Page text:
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‘Cautious optimism’ revealed in World Press Trends survey

Despite the numerous challenges and uncertainties facing the news media industry, more than half of news executives surveyed in our annual World Press Trends Outlook research said they are upbeat about their companies’ business prospects for the foreseeable future says Teemu Henriksson

175 news executives from 60 countries took part in the World Press Trends Outlook 2023 survey from July to September 2023. The comprehensive survey aims to gauge how publishers’ business activities are developing in the current year, the next 12 months and beyond. It also raises questions about the most burning issues publishers face: revenue strategy, investments, focus areas, costs and, naturally, where they stand on issues such as AI.

“Many of the same challenges that publishers faced this time last year – inflation, rising energy costs, and the economic and geopolitical issues like the Ukrainian conflict – are still in play,” says Dean Roper, director of Insights at WAN-IFRA. “But unlike last year, publishers are more bullish on their near-term futures. At the same time, 45 per cent of publishers were pessimistic to this question. And, the survey closed just weeks before the Hamas attack in Israel. So perhaps ‘cautious optimism’ seems appropriate here.”

Key findings from the initial results
Industry mood on an upswing: Despite the challenging landscape, just over half (55 per cent) of the survey respondents said they were optimistic about the next 12 months, while 45 per cent were pessimistic about the year ahead. This is a clear change from last year, when we reported the same but in reverse, with 55 per cent saying they were pessimistic about the year ahead and 45 per cent saying they were optimistic.

Looking further ahead, the level of optimism among respondents rises slightly, with almost six in 10 (58 per cent) saying they were positive about their company’s prospects over the next three years. A closer look at the data shows that almost one in 10 (9.5 per cent) and (8.5 per cent) said they were “very optimistic” about the next year and the next three years respectively.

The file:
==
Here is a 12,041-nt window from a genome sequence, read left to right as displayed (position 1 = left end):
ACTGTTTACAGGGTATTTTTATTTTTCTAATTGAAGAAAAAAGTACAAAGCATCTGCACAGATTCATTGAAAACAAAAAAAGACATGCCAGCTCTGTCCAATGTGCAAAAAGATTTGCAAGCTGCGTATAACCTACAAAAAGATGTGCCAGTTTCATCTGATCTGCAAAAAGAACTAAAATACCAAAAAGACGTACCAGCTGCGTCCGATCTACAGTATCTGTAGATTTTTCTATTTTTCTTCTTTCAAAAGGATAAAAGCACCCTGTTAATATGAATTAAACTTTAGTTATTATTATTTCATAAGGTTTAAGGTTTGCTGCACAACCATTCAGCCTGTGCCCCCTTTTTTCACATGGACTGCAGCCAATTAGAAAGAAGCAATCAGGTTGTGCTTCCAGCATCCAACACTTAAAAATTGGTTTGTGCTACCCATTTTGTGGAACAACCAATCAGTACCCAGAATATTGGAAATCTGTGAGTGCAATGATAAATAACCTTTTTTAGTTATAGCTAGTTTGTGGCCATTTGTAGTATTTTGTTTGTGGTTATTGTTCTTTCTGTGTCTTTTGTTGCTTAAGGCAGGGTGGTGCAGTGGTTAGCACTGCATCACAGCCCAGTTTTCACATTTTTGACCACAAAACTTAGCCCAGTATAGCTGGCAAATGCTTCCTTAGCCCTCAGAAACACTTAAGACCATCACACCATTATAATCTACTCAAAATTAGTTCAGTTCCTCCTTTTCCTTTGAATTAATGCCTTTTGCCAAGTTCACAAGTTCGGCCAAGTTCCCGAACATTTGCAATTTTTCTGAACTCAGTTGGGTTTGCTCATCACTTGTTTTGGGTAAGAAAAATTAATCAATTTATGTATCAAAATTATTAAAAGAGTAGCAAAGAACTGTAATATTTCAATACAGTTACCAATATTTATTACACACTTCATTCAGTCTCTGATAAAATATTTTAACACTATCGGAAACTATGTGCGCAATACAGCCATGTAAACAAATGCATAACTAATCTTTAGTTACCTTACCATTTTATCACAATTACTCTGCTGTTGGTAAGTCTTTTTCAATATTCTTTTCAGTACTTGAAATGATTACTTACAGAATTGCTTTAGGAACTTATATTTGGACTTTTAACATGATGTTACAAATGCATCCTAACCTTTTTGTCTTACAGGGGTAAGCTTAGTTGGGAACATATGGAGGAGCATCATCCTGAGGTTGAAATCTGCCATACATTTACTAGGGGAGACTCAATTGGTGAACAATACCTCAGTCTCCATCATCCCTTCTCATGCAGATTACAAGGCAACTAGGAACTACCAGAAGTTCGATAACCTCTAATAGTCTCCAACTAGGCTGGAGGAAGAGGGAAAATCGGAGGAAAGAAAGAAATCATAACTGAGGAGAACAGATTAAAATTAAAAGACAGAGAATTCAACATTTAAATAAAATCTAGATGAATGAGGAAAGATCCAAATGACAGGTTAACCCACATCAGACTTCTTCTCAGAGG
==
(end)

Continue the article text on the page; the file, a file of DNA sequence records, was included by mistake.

Print advertising still rules.

Print foundation remains strong: Although many companies and markets have made significant progress in their digital transformation efforts, the printed newspaper remains an important pillar of the business for many companies. Based on our survey responses, print revenues continue to account for more than half of total revenues (57 per cent).

That figure has actually increased slightly since last year, when respondents said that 53.5 per cent of their revenues came from print activities. Reasons behind that growth could be related to price increases for print subscriptions, more sophisticated pricing strategies, as well as challenges that some publishers have experienced with their digital revenues, especially those related to digital advertising.

AI adoption is happening faster than guideline development: Almost half of publishers surveyed said that they are working with generative AI (46 per cent), similar to what we reported in our report about the use of generative AI a few months ago. On the other hand, only 28 per cent of respondents said they had a clear framework for the use of AI. This would suggest that much of the adoption of AI tools is happening in an unstructured fashion, perhaps through the initiative of individual journalists or small teams, rather than based on broader strategic plans.

Strategic investments driven by reader revenue and product: As publishers continue to adjust and adapt their business models, reader revenue, as opposed to advertising, has become a key strategy in much of the world. So, it’s not surprising that the top investment priority in our survey was related to reader revenue, with product development and revenue diversification in the form of investment in additional revenue streams also being key areas of investment.

AI and data core areas for tech investments: In terms of publishers’ investment in technologies, it comes as no surprise that AI is a top investment priority, along with data. But publishers are also investing heavily in their multimedia operations as their digital transformation processes reach more mature stages: for the second year in a row, video is a major focus, followed by audio.

About the survey
A third of respondents (66 per cent) to the World Press Trends Outlook 2023 survey were C-suite executives (CEOs, publishers or managing directors), with the remainder being editors-in-chief, commercial directors or other senior managers. In total, 175 news executives from 60 countries participated in the survey between July and September 2023. The full World Press Trends report will be published at the end of the year, with more details about these initial survey findings, as well as further insights from additional sources.

((By special arrangement with WAN-IFRA. The writer is research editor, WAN-IFRA.)

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